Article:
Characterization and photothermal effect of indocyanine green encapsulated poly lactic acid-co-glycolic acid microspheres
Fan Yaru1, 2, Li Ruixin2, Li Fengji2, Luo Rui2, Liu Hao2, Yan Yingbin2
1School of Stomatology, Tianjin Medical University, Tianjin 300070, China; 2Affiliated Stomatological Hospital of Nankai University, Tianjin Stomatological Hospital, Tianjin Key Laboratory of Oral and Maxillofacial Function Reconstruction, Tianjin 300041, China
Abstract: BACKGROUND: Indocyanine green, an efficient photothermal conversion agent, can be used for photothermal therapy of oral squamous cell carcinoma, but it has some shortcomings such as water instability and photodegradation. Using a carrier to encapsulate indocyanine green to improve its stability was of great significance for exploring photothermal therapy of oral squamous cell carcinoma.
OBJECTIVE: Indocyanine green encapsulated poly lactic acid-co-glycolic acid microspheres were fabricated to delay the photodegradation of indocyanine green and improve its photothermal stability.
METHODS: (1) The indocyanine green encapsulated poly lactic acid-co-glycolic acid microspheres were prepared by emulsion-solvent evaporation method. The morphology, particle size distribution, surface charge, drug loading and encapsulation efficiency were characterized. (2) The free indocyanine green solution and the indocyanine green microsphere suspension were irradiated with near-infrared light at different mass concentrations (0.6, 0.8, 1.0, 1.2 g/L) for 5 minutes to investigate the temperature changes of the solutions. The free indocyanine green solution and the indocyanine green microsphere suspension were exposed to natural light for 0, 3, 6, and 9 days at a mass concentration of 1.0 g/L to observe the temperature changes within 5 minutes of near-infrared light irradiation. The free indocyanine green solution and the indocyanine green microsphere suspension were subjected to four on-off laser irradiation cycles at a mass concentration of 1.0 g/L to investigate the temperature changes of the solutions. (3) The tongue squamous cell carcinoma cell line SCC-25 was inoculated in a 48-well plate and cultured in eight groups: control group, blank microsphere group, 1.0 g/L free indocyanine green group, 1.0 g/L indocyanine green microsphere group, near-infrared light group, blank microsphere+near-infrared light group, 1.0 g/L free indocyanine green+near-infrared light group, and 1.0 g/L indocyanine green microsphere+near-infrared light group. After 12 hours of treatment, cell viability was detected by CCK-8 assay.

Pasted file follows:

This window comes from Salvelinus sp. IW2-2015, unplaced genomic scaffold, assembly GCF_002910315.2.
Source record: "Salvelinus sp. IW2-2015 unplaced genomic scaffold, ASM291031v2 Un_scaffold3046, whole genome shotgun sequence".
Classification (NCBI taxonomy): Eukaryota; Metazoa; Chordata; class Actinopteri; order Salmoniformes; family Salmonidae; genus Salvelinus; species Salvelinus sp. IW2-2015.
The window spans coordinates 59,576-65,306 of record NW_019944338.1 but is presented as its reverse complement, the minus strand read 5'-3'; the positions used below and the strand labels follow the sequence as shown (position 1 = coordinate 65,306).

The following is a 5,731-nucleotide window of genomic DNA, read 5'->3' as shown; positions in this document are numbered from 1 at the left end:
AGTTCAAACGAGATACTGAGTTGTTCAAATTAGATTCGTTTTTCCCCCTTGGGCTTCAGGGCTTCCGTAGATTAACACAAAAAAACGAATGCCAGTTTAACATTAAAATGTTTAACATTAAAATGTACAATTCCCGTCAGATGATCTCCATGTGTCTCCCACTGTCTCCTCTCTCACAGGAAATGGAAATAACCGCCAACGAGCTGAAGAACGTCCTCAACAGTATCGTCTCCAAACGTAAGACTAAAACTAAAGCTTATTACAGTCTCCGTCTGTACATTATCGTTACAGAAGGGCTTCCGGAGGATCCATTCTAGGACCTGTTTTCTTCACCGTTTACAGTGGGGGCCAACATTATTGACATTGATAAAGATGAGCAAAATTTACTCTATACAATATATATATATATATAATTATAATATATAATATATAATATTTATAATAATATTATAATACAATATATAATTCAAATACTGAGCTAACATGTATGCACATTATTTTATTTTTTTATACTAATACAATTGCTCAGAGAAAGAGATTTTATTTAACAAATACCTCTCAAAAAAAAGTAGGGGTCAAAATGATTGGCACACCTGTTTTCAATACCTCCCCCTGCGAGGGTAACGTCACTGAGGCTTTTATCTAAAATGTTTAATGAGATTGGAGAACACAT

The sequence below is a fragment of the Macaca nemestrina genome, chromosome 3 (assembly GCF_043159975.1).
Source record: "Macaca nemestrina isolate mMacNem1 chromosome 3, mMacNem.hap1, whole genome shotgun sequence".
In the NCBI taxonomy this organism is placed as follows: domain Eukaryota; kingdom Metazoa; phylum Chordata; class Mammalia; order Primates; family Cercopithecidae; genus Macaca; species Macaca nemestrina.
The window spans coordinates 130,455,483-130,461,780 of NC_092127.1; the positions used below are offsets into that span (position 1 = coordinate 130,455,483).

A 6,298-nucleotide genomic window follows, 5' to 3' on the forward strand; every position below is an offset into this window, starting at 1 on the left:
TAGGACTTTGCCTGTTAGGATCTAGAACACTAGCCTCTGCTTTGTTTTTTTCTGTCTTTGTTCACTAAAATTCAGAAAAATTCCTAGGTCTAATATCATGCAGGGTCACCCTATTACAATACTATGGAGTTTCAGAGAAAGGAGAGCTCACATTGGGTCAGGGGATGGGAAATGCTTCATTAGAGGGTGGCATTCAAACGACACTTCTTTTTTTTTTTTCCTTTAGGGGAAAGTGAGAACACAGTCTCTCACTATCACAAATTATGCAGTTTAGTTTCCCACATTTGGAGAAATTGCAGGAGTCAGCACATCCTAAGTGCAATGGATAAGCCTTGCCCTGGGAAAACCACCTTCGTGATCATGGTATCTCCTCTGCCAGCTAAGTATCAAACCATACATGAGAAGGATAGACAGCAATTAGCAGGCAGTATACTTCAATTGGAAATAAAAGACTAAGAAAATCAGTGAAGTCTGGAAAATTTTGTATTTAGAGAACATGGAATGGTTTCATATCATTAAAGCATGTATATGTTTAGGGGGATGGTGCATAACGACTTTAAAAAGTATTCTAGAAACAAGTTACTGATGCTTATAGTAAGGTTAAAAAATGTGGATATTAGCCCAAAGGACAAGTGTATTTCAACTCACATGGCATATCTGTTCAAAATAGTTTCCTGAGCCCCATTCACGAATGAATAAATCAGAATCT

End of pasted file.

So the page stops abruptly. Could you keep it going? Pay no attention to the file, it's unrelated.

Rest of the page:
RESULTS AND CONCLUSION: (1) The indocyanine green microspheres had smooth surfaces with particle sizes of (2.54±0.29) μm and zeta potential of −(20.2±1.58) mV. Encapsulation efficiency and loading efficiency were (69.24±1.29)% and (4.87±0.15)%, respectively. (2) Free indocyanine green and indocyanine green microspheres had similar photothermal conversion ability, but after increasing the number of laser irradiation or storage without light, the photothermal conversion ability of free indocyanine green obviously decreased compared with indocyanine green microspheres. (3) The SCC-25 cells in the 1.0 g/L free indocyanine green+near-infrared light group and the 1.0 g/L indocyanine green microsphere+near-infrared light group shrank to a spherical shape, and the cell viability of the two groups was lower than that of the control group (P < 0.001). (4) Indocyanine green microspheres possess efficient photothermal conversion ability and can obviously delay photobleaching and photodegradation of indocyanine green.
Key words: poly lactic acid-co-glycolic acid, indocyanine green, microsphere, oral squamous cell carcinoma, photothermal therapy, SSC-25 cell, near-infrared, emulsion-solvent evaporation method